A visually stunning return to the space-opera for director Luc Besson, Valerian and the City of a Thousand Planets makes up for narrative, dialogue, and pacing issues with absolutely phenomenal visuals and kinetic sci-fi action.

Based loosely on the long-running French comic book Valerian and Laureline, Luc Besson’s sci-fi epic follows Major Valerian (Dane DeHaan) and Sergeant Laureline (Cara Delevingne) a duo of special operatives working for the human government on Alpha (the titular City of a Thousand Planets). The city, the natural expansion of the International Space Station (after hundreds of years and first contacts, of course), is a bastion of interspecies cooperation and knowledge sharing – each species added onto the enormous station a place of their own.

When Valerian and Laureline are tasked with finding and retrieving the last remaining Mul Converter (a little creature capable of recreating mass quantities of whatever it eats) from the hands of ne’er-do-wells. But this mission, it turns out, is much more complicated than it originally seems, forcing Valerian and Laureline to face down a wide variety of challenges (and their own sexual tension) in order to save Alpha and its millions of citizens.

Where Valerian shines is in the sheer visual spectacle of its world-building. Alpha is a hodgepodge of architectural styles as varied as its human and non-human denizens – ranging from people in funny hats (one of Besson’s specialties) to shapeshifting creatures that look like Rihanna, from tiny-headed orc creatures to cyborgs that look like a cross between the Geth and Cylons.

The action in the film is well thought out, and a expertly crafted – with characters leaping through walls and firing ridiculously creative weapons as they fall through alien biome after alien biome.

Creativity and action is Valerian’s strong suit to be sure. Where it begins to fail, however, is when the heroes begin to talk and stories must be told.

While Delevigne and DeHaan have some great chemistry, their quipy banter never settles into something that people would actual say in conversation – it’s all one-liners and dramatic prose. Additionally, there are some huge leaps the story asks the audience to take with the plot and especially with character development. Things just always end up resolving in a deus ex machina fashion rather than a logical cause-to-effect manner. The effect here, overall, is that we never quite gain any real attachment to our heroes as they are never in any real danger and are given only a rudimentary backstory or motivation.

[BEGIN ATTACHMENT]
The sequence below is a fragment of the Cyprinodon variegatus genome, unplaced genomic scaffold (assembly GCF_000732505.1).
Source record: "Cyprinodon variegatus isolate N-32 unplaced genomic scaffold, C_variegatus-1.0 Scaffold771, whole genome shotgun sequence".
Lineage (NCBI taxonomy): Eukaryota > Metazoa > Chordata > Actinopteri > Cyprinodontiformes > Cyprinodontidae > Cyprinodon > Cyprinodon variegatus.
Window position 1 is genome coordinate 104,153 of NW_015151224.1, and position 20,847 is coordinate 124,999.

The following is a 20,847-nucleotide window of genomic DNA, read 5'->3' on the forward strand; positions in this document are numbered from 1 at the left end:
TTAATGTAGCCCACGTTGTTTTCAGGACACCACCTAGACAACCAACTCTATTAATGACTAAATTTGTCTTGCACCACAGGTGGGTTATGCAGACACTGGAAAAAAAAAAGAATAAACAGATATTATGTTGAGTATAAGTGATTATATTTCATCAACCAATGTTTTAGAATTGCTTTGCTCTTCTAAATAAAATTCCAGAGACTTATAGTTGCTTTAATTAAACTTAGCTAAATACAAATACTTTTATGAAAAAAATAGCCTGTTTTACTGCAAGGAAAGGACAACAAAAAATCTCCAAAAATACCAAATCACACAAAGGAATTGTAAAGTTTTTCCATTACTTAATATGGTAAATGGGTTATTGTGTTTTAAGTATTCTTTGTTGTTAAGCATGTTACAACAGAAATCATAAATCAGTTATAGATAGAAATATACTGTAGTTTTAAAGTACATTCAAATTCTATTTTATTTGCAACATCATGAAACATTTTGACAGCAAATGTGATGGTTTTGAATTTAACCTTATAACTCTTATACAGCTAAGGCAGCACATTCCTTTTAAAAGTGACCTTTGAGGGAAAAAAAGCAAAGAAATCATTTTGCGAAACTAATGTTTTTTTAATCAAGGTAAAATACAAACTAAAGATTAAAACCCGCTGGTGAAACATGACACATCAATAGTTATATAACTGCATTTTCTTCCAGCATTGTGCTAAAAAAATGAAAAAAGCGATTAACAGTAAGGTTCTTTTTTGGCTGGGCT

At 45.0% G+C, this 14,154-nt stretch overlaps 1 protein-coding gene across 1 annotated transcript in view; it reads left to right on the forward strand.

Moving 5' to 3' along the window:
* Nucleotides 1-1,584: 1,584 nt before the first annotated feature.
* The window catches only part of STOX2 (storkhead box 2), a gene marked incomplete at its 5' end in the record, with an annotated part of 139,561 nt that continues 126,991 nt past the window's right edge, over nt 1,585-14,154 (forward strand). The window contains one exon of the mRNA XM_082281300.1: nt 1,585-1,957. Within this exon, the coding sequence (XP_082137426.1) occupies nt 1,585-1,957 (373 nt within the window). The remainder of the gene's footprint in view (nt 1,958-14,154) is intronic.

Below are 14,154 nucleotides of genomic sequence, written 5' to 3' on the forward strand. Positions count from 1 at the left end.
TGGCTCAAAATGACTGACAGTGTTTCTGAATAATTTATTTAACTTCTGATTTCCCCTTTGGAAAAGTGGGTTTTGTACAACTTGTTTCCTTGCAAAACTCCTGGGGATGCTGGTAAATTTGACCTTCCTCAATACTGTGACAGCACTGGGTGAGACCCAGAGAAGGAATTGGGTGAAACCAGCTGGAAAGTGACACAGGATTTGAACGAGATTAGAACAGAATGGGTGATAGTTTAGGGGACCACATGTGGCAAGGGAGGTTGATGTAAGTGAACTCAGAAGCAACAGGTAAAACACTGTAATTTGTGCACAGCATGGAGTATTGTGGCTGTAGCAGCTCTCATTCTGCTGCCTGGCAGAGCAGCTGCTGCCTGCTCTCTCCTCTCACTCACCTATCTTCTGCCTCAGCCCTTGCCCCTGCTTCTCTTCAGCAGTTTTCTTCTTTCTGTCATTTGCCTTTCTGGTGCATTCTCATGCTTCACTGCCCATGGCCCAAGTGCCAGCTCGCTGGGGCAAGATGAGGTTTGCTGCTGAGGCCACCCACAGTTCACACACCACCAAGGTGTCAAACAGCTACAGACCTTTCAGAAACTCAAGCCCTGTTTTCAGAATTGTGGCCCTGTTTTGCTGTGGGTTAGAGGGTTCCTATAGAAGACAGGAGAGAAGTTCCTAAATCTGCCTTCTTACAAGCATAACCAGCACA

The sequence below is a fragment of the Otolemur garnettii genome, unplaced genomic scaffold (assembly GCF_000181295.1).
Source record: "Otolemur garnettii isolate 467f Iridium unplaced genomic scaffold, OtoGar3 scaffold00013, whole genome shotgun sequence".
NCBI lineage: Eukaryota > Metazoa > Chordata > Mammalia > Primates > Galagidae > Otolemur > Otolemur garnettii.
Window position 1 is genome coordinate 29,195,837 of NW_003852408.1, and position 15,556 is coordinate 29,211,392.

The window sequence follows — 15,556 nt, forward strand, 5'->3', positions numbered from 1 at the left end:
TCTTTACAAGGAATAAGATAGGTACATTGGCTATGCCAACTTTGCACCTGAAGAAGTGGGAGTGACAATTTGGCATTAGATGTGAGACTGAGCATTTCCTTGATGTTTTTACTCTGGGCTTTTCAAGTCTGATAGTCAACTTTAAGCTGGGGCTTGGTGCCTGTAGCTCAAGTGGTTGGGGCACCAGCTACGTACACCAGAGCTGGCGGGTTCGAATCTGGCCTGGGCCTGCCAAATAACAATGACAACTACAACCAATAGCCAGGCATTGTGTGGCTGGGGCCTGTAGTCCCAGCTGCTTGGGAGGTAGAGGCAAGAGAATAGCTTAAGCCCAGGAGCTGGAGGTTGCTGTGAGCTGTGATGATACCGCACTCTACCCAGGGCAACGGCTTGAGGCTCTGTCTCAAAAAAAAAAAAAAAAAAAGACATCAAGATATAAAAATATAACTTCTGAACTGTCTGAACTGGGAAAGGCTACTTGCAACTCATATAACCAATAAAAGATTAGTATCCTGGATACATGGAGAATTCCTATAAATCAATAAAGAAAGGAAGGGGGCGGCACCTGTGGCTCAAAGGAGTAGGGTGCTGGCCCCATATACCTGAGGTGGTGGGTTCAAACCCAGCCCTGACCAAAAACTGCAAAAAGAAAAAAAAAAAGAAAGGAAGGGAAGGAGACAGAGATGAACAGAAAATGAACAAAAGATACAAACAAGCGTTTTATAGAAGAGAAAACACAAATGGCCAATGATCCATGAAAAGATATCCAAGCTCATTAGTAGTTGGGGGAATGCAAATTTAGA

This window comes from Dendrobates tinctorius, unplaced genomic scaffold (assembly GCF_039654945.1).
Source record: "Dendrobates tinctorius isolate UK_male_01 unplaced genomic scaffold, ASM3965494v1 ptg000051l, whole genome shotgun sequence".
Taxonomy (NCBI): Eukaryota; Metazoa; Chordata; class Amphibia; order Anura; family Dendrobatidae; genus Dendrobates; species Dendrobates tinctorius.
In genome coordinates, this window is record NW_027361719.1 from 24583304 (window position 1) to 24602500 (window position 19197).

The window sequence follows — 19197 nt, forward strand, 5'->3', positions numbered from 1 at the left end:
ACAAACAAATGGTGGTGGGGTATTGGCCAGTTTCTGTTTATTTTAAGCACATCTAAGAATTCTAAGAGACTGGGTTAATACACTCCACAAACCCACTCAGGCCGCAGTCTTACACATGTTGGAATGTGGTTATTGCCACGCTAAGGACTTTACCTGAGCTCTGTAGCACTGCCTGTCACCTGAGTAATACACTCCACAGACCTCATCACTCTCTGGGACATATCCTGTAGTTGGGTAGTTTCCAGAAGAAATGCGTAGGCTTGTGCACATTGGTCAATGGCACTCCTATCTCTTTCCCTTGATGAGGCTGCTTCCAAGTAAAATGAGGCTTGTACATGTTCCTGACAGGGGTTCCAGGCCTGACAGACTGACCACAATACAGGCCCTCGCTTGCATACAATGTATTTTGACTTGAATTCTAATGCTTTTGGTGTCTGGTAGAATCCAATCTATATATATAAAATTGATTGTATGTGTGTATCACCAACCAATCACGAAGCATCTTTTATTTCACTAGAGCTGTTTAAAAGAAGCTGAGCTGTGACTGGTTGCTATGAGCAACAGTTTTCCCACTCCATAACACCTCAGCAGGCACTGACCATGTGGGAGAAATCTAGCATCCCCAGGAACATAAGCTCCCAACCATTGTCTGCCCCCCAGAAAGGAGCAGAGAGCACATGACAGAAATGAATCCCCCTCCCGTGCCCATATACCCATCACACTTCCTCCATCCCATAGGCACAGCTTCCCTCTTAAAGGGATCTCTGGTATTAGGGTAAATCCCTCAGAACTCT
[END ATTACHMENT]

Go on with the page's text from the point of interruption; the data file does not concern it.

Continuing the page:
At one point, Valerian insists that he cannot do something because he a soldier and he has to follow the rules, it’s “what makes [him] what he [is]” – despite spending half of the movie doing the exact opposite of that by going off on his own, defying authority figures, and being generally impulsive and chaotic. The same goes for Laureline who, throughout most of the film is very cold and “down to business,” yet claims that “love” is the most important thing ever.

None of the characters are ever allowed to grow or mature, in any sort of logical way, because we never get a solid hold on whom they were to begin with.

Valerian and the City of a Thousand Planets is a fun, science fiction romp through some of the best special effects and character design in recent memory. But with some severe pacing issues, iffy dialogue, and runtime of almost two and a half hours – the experience is uneven at best.

3 and a half out of 5 stars

Rated PG-13 for sci-fi violence and action, suggestive material and brief language
Directed by: Luc Besson
Written by: Luc Besson,Pierre Christin Jean-Claude Mézières
Starring: Cara Delevingne, Dane DeHaan, Elizabeth Debicki, Ethan Hawke, John Goodman, Clive Owen, Rihanna, Rutger Hauer,
Release Date: July 21, 2017
Runtime: 2h 17min
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